"Writing can be messy; full of pointless breakdowns, yelling at the computer, banging your forehead against the keyboard, and hiding under the table."
-Rachel Sammons

Saturday, June 5, 2010

Writers Don't Control The Story and Other Things To Learn

Prepare for a long, somewhat random rambling.

So, while I was in school the other day, (yes, I am still in school, unfortunately) we were having a discussion about a book we had read. The book: Oedipus The King. The Author: Sophocles. As we were discussing this amazingly twisted play, we had to discuss the question of Oedipus having any "freewill" in the story. Well, someone pointed out that Oedipus "doesn't have any freewill because Sophocles is controlling the story and could do whatever he wants with him." Wrong! I cringed when I heard this! It actually made me angry, and this person has obviously never tried writing.

Almost any author will agree with me here. Yes, the author does have some control over the story. I'll give you that much. However, almost any author will agree that the characters take on a whole persona, a whole person and sometimes they take this on without the author intending for it! To the author and hopefully to the readers, they're real! You can't force a real person to do and say whatever you want, can you? Yeah, I didn't think so.  Same with characters.  If they become real, you can't force them to do something.

Stephanie Meyer (whose new book came out today, and yes, of course I already have my copy, why'd you have to ask?) once said in an interview how a character had suddenly unveiled a side of their personality to her. She hadn't known that this character wouldn't like Bella, but all of a sudden she hated her. Stephanie didn't just make that happen. It was in the characters makeup, something slightly beyond all author control. Out of nowhere, it just happened. Once she knew that this character didn't like Bella, she couldn't just leave it out of the story because she would be betraying that characters true nature.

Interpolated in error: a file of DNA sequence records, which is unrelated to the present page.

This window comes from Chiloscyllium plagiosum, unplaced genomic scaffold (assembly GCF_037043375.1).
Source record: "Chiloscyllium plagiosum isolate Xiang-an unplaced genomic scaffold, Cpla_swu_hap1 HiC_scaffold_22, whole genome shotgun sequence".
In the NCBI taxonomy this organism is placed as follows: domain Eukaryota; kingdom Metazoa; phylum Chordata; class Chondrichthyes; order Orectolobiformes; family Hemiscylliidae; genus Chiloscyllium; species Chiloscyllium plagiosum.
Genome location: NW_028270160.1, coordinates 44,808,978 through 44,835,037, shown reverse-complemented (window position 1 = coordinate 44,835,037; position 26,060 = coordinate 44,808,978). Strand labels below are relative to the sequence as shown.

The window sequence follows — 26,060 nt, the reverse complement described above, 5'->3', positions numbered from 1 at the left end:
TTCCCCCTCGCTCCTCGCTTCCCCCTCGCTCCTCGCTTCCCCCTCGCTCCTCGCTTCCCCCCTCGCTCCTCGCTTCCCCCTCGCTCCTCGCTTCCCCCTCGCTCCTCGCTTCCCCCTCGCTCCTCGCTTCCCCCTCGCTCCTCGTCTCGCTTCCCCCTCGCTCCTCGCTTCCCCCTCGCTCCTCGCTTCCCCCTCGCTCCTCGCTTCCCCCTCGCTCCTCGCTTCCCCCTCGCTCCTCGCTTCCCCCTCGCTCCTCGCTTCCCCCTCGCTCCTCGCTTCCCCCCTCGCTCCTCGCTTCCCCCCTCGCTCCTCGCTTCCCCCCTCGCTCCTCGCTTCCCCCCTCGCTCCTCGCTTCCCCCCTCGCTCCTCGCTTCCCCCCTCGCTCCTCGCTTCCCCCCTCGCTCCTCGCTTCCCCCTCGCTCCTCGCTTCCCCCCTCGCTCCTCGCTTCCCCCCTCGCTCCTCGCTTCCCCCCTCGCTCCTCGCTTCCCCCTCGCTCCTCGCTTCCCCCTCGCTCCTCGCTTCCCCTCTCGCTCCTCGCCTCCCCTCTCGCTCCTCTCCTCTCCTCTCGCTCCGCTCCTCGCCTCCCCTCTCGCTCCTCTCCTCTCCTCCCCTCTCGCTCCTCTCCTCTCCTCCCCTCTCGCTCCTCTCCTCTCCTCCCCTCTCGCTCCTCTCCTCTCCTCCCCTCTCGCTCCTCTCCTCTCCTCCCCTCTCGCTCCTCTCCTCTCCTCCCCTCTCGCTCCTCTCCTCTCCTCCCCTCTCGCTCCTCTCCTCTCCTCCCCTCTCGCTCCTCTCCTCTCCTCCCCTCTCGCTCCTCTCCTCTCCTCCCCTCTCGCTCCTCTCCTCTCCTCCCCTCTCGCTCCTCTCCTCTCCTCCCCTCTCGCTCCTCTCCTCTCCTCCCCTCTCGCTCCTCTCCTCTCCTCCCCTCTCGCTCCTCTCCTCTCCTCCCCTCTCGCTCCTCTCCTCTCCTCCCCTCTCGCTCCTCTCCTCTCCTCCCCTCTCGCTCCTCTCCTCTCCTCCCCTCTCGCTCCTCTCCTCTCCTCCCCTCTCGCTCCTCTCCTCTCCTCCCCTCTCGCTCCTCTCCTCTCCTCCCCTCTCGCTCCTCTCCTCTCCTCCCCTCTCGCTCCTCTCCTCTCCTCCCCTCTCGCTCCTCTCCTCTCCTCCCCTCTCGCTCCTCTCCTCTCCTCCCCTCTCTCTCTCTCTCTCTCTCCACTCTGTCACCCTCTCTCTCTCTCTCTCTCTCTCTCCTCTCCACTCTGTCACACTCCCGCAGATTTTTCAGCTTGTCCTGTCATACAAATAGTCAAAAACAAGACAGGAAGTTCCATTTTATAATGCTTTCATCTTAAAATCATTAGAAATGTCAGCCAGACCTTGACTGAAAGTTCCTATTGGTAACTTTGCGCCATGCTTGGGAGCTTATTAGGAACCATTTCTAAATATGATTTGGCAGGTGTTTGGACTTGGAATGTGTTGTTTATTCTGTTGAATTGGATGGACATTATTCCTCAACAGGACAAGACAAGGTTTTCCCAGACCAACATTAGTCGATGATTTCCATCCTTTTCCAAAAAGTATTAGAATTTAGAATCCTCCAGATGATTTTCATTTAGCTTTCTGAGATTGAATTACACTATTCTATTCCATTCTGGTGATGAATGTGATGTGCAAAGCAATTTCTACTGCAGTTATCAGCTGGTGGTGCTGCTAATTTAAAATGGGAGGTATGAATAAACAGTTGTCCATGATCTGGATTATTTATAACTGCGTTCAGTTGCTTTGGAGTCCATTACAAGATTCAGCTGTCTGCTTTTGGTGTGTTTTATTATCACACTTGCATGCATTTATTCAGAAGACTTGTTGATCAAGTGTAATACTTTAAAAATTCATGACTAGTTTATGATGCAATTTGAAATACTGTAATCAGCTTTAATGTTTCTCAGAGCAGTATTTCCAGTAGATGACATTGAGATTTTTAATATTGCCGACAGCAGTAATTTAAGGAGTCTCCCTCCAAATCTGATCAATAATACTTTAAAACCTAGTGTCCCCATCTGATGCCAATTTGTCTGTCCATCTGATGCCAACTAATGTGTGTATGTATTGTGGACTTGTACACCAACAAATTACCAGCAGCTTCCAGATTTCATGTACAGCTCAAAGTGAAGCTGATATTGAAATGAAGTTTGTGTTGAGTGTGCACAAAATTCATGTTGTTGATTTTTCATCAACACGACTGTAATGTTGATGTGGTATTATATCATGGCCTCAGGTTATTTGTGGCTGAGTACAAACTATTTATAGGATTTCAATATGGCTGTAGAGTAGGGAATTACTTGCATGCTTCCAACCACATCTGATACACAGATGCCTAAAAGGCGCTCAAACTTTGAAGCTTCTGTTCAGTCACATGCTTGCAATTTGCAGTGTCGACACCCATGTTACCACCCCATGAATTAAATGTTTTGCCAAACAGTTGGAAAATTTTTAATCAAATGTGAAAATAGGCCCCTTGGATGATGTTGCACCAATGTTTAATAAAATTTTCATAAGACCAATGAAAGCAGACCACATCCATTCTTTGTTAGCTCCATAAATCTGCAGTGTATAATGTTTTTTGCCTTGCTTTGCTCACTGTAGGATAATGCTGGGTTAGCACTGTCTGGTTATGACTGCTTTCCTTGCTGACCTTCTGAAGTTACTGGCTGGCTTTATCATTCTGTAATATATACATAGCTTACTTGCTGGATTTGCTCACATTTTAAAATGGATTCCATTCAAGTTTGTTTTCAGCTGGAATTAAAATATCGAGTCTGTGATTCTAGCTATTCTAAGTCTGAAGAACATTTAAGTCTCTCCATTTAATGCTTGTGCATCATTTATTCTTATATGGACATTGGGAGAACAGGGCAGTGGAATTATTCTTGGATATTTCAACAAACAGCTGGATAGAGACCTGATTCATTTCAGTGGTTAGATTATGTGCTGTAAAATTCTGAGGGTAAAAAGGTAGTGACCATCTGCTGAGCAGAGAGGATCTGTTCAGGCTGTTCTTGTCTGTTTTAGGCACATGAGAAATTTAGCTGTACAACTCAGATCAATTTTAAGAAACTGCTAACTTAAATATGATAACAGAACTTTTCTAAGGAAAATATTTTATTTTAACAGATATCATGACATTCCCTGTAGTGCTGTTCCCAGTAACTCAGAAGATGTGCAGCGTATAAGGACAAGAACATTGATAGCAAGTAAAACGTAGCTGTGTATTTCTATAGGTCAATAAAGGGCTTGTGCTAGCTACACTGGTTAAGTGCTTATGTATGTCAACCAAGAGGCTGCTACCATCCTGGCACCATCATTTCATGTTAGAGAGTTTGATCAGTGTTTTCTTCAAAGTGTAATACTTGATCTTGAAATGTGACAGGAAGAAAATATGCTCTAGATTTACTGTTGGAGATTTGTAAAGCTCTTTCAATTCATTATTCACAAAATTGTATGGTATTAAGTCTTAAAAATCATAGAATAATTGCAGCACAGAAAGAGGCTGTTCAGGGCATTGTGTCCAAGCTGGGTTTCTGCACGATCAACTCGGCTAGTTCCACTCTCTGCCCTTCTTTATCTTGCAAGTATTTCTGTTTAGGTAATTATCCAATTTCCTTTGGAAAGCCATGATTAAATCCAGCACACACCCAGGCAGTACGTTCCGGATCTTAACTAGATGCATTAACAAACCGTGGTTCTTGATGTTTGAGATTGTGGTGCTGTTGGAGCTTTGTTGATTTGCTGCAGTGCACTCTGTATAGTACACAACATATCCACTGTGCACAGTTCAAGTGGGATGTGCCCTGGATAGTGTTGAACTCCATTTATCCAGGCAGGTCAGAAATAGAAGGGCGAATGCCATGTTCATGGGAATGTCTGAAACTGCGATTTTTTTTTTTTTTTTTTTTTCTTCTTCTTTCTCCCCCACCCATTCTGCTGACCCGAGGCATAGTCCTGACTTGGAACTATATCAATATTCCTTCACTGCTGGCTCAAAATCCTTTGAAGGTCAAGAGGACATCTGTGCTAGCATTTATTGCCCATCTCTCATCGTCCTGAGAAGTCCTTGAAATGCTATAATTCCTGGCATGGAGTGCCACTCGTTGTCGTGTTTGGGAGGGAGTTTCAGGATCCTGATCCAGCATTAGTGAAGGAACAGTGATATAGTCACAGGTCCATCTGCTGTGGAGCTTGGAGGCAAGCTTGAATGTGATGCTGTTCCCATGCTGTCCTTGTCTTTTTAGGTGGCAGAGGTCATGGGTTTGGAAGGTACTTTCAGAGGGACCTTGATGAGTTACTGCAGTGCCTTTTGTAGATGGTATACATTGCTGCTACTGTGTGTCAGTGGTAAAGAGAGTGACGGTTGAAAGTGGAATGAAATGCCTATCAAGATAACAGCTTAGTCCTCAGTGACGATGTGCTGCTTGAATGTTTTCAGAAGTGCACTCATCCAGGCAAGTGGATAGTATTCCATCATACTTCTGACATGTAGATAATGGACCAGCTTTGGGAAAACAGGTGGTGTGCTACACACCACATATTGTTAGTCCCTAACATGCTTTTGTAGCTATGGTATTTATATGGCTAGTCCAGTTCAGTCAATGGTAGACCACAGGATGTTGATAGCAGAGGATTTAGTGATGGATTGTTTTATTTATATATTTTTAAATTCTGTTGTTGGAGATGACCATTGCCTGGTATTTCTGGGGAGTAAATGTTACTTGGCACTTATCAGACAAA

Shannon Hale has had many encounters of this sort with her characters. She writes them so realistically that they are real, they have to be real.  I don't like to think that there is a possibility that they're just a figment of imagination.  Because they're not, to me, at least. One of her most notable and most amazing characters wasn't even in first drafts. He just popped up. All of a sudden, there was this character that she had to write in. After being a side character in two books, he demanded his own! This is how she will explain it when you hear her speak or read her blog. She said she was done with that set of characters and story ideas, but he weaseled his way into her mind, planted his story right in front of her and forced her to give him his own book!

Honestly, how can you say that the author always controls the characters? People!

Okay. Rambling done. For now.

Also, I was at Borders yesterday and today. Yes, I realize that might sound quite nerdy. Whatever. Anyhow, I was looking at the new issue of Poetry Magazine, which I bought, and I was thinking of how little poetry I have read and how I don't understand a lot of poems most of the time. So, I've decided to expand my horizons! This summer I will also add to my list a lot of poetry books. I plan to explore different poets work and expand my knowledge in this area. I am rather excited about reading poems and getting to know different poets and their style of writing. Perhaps this can help me to become a better poet. Speaking of which, my English teacher liked the poem I had published in Facets! I was very happy about that. I also really hope at least one of my poems will make it into Poetry Magazine. That would be so thrilling! I should know if the ones I submitted will make it in by July.

1 comment:

  1. I know right they just come all of a sudden but characters can be made up by the author but then they kind of just have their own personality after you want them to have a different one.